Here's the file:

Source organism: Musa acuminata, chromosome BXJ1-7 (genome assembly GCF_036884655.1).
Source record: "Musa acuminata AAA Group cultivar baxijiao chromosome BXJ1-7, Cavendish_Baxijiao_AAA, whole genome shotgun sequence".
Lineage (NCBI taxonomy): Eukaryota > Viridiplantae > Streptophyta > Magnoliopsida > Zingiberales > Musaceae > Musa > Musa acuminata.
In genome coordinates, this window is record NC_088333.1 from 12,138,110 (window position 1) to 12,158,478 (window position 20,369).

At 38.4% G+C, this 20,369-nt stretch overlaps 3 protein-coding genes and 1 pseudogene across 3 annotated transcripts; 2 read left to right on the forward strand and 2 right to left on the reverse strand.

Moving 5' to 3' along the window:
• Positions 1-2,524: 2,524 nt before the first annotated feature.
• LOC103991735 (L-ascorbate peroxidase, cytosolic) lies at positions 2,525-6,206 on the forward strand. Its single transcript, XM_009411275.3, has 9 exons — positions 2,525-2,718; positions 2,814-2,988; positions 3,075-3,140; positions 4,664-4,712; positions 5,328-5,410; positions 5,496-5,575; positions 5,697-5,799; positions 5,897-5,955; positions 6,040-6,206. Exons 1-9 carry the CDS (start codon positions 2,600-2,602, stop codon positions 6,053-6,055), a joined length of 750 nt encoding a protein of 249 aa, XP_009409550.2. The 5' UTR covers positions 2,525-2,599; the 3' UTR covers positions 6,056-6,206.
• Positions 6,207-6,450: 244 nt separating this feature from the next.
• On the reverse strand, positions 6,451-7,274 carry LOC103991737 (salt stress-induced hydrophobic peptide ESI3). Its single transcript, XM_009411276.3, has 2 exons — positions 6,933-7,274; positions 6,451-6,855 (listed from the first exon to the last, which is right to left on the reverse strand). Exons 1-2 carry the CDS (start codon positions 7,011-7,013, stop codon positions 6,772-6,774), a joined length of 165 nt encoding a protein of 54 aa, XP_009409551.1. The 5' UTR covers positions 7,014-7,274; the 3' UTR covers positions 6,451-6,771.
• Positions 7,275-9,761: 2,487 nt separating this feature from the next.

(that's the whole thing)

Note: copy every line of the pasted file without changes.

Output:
Source organism: Musa acuminata, chromosome BXJ1-7 (genome assembly GCF_036884655.1).
Source record: "Musa acuminata AAA Group cultivar baxijiao chromosome BXJ1-7, Cavendish_Baxijiao_AAA, whole genome shotgun sequence".
Lineage (NCBI taxonomy): Eukaryota > Viridiplantae > Streptophyta > Magnoliopsida > Zingiberales > Musaceae > Musa > Musa acuminata.
In genome coordinates, this window is record NC_088333.1 from 12,138,110 (window position 1) to 12,158,478 (window position 20,369).

At 38.4% G+C, this 20,369-nt stretch overlaps 3 protein-coding genes and 1 pseudogene across 3 annotated transcripts; 2 read left to right on the forward strand and 2 right to left on the reverse strand.

Moving 5' to 3' along the window:
• Positions 1-2,524: 2,524 nt before the first annotated feature.
• LOC103991735 (L-ascorbate peroxidase, cytosolic) lies at positions 2,525-6,206 on the forward strand. Its single transcript, XM_009411275.3, has 9 exons — positions 2,525-2,718; positions 2,814-2,988; positions 3,075-3,140; positions 4,664-4,712; positions 5,328-5,410; positions 5,496-5,575; positions 5,697-5,799; positions 5,897-5,955; positions 6,040-6,206. Exons 1-9 carry the CDS (start codon positions 2,600-2,602, stop codon positions 6,053-6,055), a joined length of 750 nt encoding a protein of 249 aa, XP_009409550.2. The 5' UTR covers positions 2,525-2,599; the 3' UTR covers positions 6,056-6,206.
• Positions 6,207-6,450: 244 nt separating this feature from the next.
• On the reverse strand, positions 6,451-7,274 carry LOC103991737 (salt stress-induced hydrophobic peptide ESI3). Its single transcript, XM_009411276.3, has 2 exons — positions 6,933-7,274; positions 6,451-6,855 (listed from the first exon to the last, which is right to left on the reverse strand). Exons 1-2 carry the CDS (start codon positions 7,011-7,013, stop codon positions 6,772-6,774), a joined length of 165 nt encoding a protein of 54 aa, XP_009409551.1. The 5' UTR covers positions 7,014-7,274; the 3' UTR covers positions 6,451-6,771.
• Positions 7,275-9,761: 2,487 nt separating this feature from the next.